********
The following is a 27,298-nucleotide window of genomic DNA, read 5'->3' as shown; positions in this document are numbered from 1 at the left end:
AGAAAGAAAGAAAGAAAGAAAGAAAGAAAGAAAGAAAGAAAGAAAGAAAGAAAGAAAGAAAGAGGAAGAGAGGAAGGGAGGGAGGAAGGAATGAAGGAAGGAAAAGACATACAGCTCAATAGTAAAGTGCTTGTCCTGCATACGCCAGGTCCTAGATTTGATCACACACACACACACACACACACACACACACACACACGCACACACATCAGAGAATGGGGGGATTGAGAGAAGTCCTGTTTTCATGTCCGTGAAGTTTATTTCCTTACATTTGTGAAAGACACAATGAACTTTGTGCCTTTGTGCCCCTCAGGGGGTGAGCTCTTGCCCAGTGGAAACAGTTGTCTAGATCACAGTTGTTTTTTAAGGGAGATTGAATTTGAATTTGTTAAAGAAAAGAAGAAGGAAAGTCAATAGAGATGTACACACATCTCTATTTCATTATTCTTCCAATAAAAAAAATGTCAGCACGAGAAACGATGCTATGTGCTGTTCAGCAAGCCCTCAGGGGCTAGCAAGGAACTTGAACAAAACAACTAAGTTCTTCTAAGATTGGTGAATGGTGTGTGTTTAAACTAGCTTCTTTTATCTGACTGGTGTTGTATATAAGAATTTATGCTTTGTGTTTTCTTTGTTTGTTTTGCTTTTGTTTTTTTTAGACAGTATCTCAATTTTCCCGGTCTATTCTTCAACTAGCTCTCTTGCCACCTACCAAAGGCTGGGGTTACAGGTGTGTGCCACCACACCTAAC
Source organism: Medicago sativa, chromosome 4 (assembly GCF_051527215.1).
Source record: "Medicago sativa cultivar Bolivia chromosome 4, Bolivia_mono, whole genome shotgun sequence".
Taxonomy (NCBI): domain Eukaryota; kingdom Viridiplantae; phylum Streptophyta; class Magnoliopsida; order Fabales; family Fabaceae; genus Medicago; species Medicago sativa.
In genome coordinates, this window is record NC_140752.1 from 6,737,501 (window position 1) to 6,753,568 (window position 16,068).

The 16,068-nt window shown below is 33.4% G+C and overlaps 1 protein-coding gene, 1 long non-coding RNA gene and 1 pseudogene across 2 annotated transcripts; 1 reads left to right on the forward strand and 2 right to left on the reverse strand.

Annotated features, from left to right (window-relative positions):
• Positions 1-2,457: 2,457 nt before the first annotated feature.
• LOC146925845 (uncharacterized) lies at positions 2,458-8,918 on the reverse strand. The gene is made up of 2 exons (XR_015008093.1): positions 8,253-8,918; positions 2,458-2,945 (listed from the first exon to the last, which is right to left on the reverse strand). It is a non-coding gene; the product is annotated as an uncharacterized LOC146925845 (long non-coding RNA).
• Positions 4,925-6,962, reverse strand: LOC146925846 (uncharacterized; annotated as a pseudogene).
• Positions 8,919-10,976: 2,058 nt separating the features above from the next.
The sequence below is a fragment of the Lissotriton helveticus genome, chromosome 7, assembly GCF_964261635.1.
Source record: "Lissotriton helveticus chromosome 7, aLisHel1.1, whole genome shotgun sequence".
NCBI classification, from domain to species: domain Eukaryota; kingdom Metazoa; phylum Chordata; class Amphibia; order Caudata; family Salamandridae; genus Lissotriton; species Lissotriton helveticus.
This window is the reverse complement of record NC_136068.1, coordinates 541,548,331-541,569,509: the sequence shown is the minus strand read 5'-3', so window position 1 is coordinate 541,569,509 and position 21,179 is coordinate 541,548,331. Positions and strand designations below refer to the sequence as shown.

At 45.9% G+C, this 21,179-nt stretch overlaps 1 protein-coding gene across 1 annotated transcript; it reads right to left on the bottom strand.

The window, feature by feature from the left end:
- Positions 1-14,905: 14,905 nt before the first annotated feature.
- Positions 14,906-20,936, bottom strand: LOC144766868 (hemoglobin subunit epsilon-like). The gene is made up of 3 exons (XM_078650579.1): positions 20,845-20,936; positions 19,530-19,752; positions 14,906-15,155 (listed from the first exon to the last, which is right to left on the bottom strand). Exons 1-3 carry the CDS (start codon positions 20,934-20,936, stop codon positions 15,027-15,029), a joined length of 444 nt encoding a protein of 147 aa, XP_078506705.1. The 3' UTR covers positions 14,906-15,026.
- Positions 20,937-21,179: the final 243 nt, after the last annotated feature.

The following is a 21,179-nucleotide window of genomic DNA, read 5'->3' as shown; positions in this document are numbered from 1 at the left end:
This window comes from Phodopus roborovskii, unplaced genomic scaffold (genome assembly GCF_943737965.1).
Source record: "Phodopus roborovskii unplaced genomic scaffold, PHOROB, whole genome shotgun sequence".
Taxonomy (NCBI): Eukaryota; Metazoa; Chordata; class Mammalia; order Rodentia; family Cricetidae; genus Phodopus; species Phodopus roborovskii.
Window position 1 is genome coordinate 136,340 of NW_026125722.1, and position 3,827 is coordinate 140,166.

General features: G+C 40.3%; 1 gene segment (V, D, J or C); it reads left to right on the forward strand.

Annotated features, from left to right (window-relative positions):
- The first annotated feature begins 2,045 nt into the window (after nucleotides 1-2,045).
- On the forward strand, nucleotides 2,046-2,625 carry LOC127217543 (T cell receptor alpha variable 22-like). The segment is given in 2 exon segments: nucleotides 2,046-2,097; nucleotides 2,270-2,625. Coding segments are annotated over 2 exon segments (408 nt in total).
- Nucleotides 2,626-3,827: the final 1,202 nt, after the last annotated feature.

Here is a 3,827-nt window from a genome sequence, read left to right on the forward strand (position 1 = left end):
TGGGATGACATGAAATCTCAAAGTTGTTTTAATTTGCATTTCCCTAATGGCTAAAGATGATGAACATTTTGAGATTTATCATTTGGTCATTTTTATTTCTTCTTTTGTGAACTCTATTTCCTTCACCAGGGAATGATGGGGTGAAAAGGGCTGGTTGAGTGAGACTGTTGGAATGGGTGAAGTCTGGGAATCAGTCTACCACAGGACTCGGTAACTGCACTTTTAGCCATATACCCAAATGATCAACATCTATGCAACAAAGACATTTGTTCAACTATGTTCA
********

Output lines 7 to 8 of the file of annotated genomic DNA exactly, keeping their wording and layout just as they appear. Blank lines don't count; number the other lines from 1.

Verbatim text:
The 16,068-nt window shown below is 33.4% G+C and overlaps 1 protein-coding gene, 1 long non-coding RNA gene and 1 pseudogene across 2 annotated transcripts; 1 reads left to right on the forward strand and 2 right to left on the reverse strand.

Annotated features, from left to right (window-relative positions):